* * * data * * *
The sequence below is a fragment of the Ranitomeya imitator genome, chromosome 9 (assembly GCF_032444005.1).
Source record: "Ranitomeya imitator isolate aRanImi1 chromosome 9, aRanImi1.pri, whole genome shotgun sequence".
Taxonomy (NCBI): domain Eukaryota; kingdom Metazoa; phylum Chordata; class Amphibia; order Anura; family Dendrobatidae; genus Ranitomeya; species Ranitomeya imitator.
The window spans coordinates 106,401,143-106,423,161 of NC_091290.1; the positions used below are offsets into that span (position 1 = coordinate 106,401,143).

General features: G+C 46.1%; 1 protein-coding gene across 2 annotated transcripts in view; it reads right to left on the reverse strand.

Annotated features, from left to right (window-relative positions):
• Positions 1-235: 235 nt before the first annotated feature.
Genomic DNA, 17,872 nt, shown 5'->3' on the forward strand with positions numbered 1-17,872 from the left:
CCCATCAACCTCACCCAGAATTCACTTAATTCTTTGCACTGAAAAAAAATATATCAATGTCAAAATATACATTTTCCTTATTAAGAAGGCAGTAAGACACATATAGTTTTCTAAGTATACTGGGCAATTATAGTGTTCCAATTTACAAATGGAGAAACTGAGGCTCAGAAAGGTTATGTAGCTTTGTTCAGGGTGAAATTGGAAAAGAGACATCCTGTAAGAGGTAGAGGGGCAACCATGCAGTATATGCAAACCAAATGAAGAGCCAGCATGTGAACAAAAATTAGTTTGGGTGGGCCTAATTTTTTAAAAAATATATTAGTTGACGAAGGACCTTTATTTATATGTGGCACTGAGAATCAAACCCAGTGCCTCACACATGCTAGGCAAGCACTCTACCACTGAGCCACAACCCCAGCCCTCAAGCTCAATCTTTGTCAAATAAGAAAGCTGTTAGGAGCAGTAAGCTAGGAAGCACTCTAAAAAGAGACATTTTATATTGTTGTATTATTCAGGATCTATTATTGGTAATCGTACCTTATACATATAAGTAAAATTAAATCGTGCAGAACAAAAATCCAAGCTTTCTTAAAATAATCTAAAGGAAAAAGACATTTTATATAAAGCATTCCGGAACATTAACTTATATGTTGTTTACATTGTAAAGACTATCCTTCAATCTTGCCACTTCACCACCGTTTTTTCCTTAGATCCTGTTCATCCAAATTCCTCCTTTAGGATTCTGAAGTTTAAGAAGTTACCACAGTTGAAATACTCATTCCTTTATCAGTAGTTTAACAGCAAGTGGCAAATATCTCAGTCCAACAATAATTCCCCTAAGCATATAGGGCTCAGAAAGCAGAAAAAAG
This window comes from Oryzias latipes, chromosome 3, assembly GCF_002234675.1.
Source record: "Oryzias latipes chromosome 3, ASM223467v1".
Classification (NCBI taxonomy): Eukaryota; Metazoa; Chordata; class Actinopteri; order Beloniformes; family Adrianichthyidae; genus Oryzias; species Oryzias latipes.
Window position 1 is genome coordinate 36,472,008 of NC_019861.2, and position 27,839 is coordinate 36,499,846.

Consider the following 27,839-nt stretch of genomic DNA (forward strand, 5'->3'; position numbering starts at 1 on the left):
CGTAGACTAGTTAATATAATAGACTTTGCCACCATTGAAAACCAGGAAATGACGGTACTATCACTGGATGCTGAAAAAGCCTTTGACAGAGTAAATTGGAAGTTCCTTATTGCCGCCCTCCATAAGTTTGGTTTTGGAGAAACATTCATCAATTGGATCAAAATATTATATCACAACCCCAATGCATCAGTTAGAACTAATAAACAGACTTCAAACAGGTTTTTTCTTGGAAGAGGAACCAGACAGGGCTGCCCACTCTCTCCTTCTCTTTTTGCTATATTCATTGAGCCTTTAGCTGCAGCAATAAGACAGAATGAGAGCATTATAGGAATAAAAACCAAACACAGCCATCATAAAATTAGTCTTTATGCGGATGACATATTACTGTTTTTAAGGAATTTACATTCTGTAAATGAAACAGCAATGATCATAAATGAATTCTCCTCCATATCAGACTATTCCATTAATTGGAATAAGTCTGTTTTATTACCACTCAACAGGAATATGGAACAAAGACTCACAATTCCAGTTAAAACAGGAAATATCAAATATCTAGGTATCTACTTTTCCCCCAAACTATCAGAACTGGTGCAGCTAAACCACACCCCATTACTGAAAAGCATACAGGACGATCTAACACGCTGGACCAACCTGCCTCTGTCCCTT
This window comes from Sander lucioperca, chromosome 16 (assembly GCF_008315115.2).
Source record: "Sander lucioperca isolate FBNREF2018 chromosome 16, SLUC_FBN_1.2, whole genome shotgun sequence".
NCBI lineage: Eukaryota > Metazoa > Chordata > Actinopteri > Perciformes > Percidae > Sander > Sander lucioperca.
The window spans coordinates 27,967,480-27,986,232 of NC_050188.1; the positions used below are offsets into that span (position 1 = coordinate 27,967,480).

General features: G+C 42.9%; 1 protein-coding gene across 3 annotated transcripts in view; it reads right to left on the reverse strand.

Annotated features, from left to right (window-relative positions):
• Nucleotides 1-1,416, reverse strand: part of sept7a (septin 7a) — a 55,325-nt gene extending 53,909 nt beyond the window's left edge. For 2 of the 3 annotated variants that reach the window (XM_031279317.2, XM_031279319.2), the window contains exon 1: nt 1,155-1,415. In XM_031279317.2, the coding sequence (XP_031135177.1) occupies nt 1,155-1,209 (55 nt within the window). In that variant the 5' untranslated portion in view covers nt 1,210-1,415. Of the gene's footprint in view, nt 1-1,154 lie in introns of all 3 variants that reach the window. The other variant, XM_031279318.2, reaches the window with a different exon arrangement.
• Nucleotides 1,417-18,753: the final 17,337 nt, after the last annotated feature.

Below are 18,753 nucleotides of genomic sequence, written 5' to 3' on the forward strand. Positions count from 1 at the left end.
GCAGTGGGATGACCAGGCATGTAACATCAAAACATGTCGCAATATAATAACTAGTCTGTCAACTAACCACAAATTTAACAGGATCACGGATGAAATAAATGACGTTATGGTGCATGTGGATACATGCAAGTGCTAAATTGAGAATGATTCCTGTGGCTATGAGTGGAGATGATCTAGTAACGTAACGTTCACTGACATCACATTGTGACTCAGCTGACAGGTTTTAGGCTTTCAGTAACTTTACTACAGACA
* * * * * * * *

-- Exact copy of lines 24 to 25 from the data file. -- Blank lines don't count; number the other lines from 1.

Below are 18,753 nucleotides of genomic sequence, written 5' to 3' on the forward strand. Positions count from 1 at the left end.
GCAGTGGGATGACCAGGCATGTAACATCAAAACATGTCGCAATATAATAACTAGTCTGTCAACTAACCACAAATTTAACAGGATCACGGATGAAATAAATGACGTTATGGTGCATGTGGATACATGCAAGTGCTAAATTGAGAATGATTCCTGTGGCTATGAGTGGAGATGATCTAGTAACGTAACGTTCACTGACATCACATTGTGACTCAGCTGACAGGTTTTAGGCTTTCAGTAACTTTACTACAGACA